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Japanese Intern at NK Strategy Center: “Human Rights is a Universal Issue”

November 28, 2012

The following interview with Suguro Keisuke, a Japanese intern at the North Korea Strategy Center, appeared on pages 54-55 in the July 2012 issue of NK Vision magazine. The original interview was conducted in Korean and translated into English.

Read in Korean

How did you first get interested in North and South Korea?
In middle school I started to study Korean on my own, and when I went to high school I studied Korean there as a foreign language six hours a week, and then 12 hours a week during my senior year. In doing so I became really interested in Korea. When I went to college, I studied world literature and took Korean again. Since I had studied Korean for more than three years, I was able to speak some Korean, though not as well as I can now. As a result, I decided to study abroad at Yonsei University for three semesters. I made many friends. That was during the Roh Moo Hyun administration, and I visited Mt. Kumgang twice and Kaesong once. I soon found myself wanting to study more about North Korea. My interest in North Korea wasn’t due to any particular event, but simply grew during my studies in South Korea. Following my desire to conduct more serious study on North Korea, I decided to enter the Unification Studies M.A. Program at Yonsei University.

Please tell us about your activities on behalf of North Korean human rights.
My interest in North Korea led me to work for a short time as an intern at the Daily NK while studying in South Korea. I am currently working on a master’s thesis focused on the Korean-Japanese who repatriated back to North Korea (재일동포 북송사업). I am also participating in a North Korean human rights club at school every Saturday, and as of this May have been working as an intern at the North Korea Strategy Center (북한전략센터).

What do you think about South Korean society’s view on North Korean human rights?
I think South Korean people have a lot of interest in North Korea. However, the issue is where their interest lies. There is no doubt South Koreans support reunification, but they have differing opinions on when and how to bring it about. I have met many defectors while studying in South Korea. In doing so, I have learned that the situation of North Korean human rights is much worse than I had thought. Human rights are basic rights given to all people regardless of politics or political systems, and I don’t think it is good to politicize it.

Can you tell us more about the thesis your writing? How did you chose your topic and what specifically are you writing about?
There are almost 25,000 North Korean defectors in South Korea. There are 200 of them in Japan as well. Most of them are former Korean-Japanese who at one time had repatriated to North Korea or their descendants. Their number is small, and most of them chose to come to Japan because they had once lived there or their parents were born there. Between 1959 and 1984, 93,340 Korean-Japanese returned to North Korea. It’s been 50 years since the repatriations began, but I thought it was unfortunate that their fate has been forgotten. It was true that these Korean-Japanese volunteered to go back to North Korea, and that the repatriations were made for humanitarian reasons. However, with time it has been revealed that repatriates suffered from severe human rights abuses. North Korea needed labor, and the high numbers of Japanese-Koreans receiving public assistance made for a troublesome existence in Japan. I think that what occurred was a tragedy of history and it’s hard to lay blame or punishment on any particular party. It’s important to hold someone responsible, but it’s important that this type of historical tragedy not be forgotten even if North Korea eventually becomes democratic.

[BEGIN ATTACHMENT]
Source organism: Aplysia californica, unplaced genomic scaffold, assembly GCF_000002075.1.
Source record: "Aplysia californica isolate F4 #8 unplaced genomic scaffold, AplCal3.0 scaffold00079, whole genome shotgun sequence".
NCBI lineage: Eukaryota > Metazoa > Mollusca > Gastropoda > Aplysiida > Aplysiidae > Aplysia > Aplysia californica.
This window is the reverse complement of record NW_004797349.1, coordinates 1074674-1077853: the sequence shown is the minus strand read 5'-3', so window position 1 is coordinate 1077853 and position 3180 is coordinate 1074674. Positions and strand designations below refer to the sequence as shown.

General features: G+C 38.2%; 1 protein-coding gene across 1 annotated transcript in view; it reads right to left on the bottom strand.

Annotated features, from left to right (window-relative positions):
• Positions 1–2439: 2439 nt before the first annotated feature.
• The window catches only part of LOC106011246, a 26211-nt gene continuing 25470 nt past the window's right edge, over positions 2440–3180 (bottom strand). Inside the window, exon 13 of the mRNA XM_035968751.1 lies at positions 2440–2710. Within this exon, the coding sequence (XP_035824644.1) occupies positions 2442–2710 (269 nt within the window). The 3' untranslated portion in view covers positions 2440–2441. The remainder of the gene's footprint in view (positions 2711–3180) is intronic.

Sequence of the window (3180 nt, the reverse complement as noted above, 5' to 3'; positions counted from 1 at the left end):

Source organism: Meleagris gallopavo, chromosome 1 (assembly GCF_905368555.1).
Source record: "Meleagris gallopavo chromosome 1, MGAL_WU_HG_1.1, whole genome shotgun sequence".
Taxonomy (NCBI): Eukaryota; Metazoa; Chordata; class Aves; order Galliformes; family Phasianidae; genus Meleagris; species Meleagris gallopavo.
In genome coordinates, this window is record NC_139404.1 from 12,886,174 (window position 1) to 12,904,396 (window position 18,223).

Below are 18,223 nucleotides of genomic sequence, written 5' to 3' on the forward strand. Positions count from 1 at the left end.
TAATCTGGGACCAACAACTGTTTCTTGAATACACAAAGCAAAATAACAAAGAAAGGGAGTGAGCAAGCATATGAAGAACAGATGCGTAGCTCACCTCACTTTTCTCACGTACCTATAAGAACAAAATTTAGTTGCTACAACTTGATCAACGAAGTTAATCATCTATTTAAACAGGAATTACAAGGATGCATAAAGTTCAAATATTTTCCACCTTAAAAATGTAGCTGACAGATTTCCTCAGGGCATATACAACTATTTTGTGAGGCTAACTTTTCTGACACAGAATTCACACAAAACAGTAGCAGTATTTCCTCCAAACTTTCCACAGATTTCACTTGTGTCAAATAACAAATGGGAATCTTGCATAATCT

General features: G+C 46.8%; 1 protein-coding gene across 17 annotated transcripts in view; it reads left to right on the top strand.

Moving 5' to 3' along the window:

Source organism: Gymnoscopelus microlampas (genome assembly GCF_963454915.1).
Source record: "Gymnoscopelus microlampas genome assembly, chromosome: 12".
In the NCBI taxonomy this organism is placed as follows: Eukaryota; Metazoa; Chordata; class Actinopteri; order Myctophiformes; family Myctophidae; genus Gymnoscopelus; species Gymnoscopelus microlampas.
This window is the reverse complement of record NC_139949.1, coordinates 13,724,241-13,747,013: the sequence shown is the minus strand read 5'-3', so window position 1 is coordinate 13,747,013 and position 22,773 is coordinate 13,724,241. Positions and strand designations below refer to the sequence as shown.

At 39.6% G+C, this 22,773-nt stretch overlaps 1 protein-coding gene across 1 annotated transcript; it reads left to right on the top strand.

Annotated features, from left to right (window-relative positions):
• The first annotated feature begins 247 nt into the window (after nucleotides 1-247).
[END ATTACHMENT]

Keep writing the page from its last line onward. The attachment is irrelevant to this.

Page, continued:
What kind of reaction do you get in Japan when you say you are working to improve North Korean human rights?
When I told my parents that I was visiting Mt. Kumgang, they were very worried. The image of North Korea in Japan is generally bad. There’s the nuclear issue and then the abduction issue, in particular. However, this is a universal human rights issue. So even if North Korea’s image in Japan is bad, I believe I have to do what I need to do.

What kind of advantages or disadvantages do you have as foreigner while working in the North Korean human rights movement?
As a foreigner, I am a minority in South Korean society. We can wait for a celebrity to step forward and say something about North Korean human rights, but as a foreigner and especially as a Japanese person I think people can take even more interest in what I’m doing. I also think that as a Japanese person I will be able to help improve the human rights situation in North Korea when I return to Japan.

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